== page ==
“Please,” I said plaintively, “can I go on upstairs?”

  “Well, really,” she said, and sniffed. “You’re only having a baby.”

  She waved delicately to a nurse, who took me by the same arm everybody else had been using that morning, and in the elevator this nurse was very nice. She asked me twice how I was feeling and said “maternity?” to me inquiringly as we left the elevator; I was carrying my own suitcase by then.

  Two more nurses joined us upstairs; we made light conversation while I got into the hospital nightgown. The nurses had all been to some occupational party the night before and one of them had been simply a riot; she was still being a riot while I undressed, because every now and then one of the other two nurses would turn around to me and say, “Isn’t she a riot, honestly?”

  I made a few remarks, just to show that I too was lighthearted and not at all nervous; I commented laughingly on the hospital nightgown, and asked with amusement tinged with foreboding what the apparatus was that they were wheeling in on the tray.

  My doctor arrived about half an hour later; he had obviously had three cups of coffee and a good cigar; he patted me on the shoulder and said, “How do we feel?”

  “Pretty well,” I said, with an uneasy giggle that ended in a squawk. “How l
ong do you suppose it will be before—”

  “We don’t need to worry about that for a while yet,” the doctor said. He laughed pleasantly, and nodded to the nurses. They all bore down on me at once. One of them smoothed my pillow, one of them held my hand, and the third one stroked my forehead and said, “After all, you’re only having a baby.”

  “Call me if you want me,” the doctor said to the nurses as he left, “I’ll be downstairs in the coffee shop.”

  “I’ll call you if I need you,” I told him ominously, and one of the nurses said in a honeyed voice, “Now, look, we don’t want our husband to get all worried.”

  I opened one eye; my husband was sitting, suddenly, beside the bed. He looked as though he were trying not to scream. “They told me to come in here,” he said. “I was trying to find the waiting room.”

  “Other end of the hall,” I told him grimly. I pounded on the bell and the nurse came running. “Get him out of here,” I said, waving my head at my husband.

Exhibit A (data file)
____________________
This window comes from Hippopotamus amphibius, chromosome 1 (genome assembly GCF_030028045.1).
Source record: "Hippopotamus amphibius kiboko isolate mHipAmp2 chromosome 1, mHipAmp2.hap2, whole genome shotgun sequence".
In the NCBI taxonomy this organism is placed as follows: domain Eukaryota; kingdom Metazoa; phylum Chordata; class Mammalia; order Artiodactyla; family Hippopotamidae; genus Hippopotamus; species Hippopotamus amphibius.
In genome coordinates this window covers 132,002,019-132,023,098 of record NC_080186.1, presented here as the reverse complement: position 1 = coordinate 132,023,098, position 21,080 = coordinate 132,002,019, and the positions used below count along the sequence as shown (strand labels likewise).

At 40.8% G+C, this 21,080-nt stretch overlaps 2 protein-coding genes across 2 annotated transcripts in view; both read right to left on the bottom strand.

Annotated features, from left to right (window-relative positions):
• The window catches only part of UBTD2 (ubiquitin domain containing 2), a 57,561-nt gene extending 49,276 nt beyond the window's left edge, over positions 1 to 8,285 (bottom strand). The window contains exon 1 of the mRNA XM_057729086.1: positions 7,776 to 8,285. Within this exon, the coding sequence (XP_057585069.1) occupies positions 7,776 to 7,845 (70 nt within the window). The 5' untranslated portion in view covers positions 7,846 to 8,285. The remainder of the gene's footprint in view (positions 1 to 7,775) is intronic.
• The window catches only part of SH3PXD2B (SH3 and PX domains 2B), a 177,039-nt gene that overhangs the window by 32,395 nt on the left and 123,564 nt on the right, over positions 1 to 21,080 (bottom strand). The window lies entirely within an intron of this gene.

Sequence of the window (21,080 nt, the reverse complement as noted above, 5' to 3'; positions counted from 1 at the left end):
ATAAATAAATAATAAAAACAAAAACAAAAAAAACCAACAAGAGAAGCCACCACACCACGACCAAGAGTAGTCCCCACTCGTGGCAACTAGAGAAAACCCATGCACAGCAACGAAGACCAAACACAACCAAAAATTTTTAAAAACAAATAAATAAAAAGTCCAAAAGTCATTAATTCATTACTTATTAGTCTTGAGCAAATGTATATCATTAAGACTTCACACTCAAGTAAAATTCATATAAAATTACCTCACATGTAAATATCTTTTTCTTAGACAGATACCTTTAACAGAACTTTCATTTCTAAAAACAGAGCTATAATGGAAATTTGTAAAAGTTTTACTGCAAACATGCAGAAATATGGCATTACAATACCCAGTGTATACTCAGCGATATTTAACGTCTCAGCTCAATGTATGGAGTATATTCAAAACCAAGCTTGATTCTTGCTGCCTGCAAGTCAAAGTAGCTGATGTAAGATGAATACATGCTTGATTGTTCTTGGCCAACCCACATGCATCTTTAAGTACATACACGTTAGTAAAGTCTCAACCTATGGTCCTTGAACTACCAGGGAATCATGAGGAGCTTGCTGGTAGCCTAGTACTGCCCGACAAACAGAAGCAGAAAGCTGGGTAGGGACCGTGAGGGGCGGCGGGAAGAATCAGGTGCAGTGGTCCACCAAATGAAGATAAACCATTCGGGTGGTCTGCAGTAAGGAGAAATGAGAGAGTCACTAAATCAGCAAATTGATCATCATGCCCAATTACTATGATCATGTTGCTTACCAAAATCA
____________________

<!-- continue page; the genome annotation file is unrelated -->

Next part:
“They told me—” my husband began, looking miserably at the nurse.

  “It’s allllll right,” the nurse said. She began to stroke my forehead again. “Hubby belongs right here.”

  “Either he goes or I go,” I said.

  The door slammed open and the doctor came in. “Heard you were here,” he said jovially, shaking my husband’s hand. “Look a little pale.”

  My husband smiled weakly.

  “Never lost a father yet,” the doctor said, and slapped him on the back. He turned to me. “How do we feel?” he said.

  “Terrible,” I said, and the doctor laughed again. “Just on my way downstairs,” he said to my husband. “Come along?”

  No one seemed actually to go or come that morning; I would open my eyes and they were there, open my eyes again and they were gone. This time, when I opened my eyes, a pleasant-faced nurse was standing beside me; she was swabbing my arm with a piece of cotton. Although I am ordinarily timid about hypodermics I welcomed this one with what was almost a genuine echo of my old reassuring smile. “Well, well,” I said to the nurse. “Sure glad to see you.”

  “Sissy,” she said distinctly, and jabbed me in the arm.

  “How soon will this wear off?” I asked her with deep suspicion; I am always afraid with nurses that they feel that the psychological effect of a hypodermic is enough, and that I am actually being innoculated with some useless, although probably harmless, concoction.

  “You won’t even notice,” she said enigmatically, and left.

  The hypodermic hit me suddenly, and I began to giggle about five minutes after she left. I was alone in the room, lying there giggling to myself, when I opened my eyes and there was a woman standing beside the bed. She was human, not a nurse; she was wearing a baggy blue bathrobe. “I’m across the hall,” she said. “I been hearing you.”

  “I was laughing,” I said, with vast dignity.

  “I heard you,” she said. “Tomorrow it might be me, maybe.”

  “You here for a baby?”

  “Someday,” she said gloomily. “I was here two weeks ago, I was having pains. I come in the morning and that night they said to me, ‘Go home, wait a while longer.’ So I went home, and I come again three days later, I was having pains. And they said to me, ‘Go home, wait a while longer.’ And so yesterday I come again, I was having pains. So far they let me stay.”

  “That’s too bad,” I said.

  “I got my mother there,” she said. “She takes care of everything and sees the meals made, but she’s beginning to think I got her there with false pretenses.”

  “That’s too bad,” I said. I began to pound the wall with my fists.

  “Stop that,” she said. “Somebody’ll hear you. This is my third. The first two—nothing.”

  “This is my third,” I said. “I don’t care who hears me.”

  “My kids,” she said. “Every time I come home they say to me, ‘Where’s the baby?’ My mother, too. My husband, he keeps driving me over and driving me back.”

  “They kept telling me the third was the easiest,” I said. I began to giggle again.

  “There you go,” she said. “Laughing your head off. I wish I had something to laugh at.”

  She waved her hand at me and turned and went mournfully through the door. I opened my same weary eye and my husband was sitting comfortably in his chair. “I said,” he said saying loudly, “I said, ‘Do you mind if I read?’” He had the New York Times on his knee.

  “Look,” I said, “do I have anything to read? Here I am, with nothing to do and no one to talk to and you sit there and read the New York Times right in front of me and here I am, with nothing—”

  “How do we feel?” the doctor asked. He was suddenly much taller than before, and the walls of the room were rocking distinctly.

  “Doctor,” I said, and I believe that my voice was a little louder than I intended it should be, “you better give me—”

  He patted me on the hand and it was my husband instead of the doctor. “Stop yelling,” he said.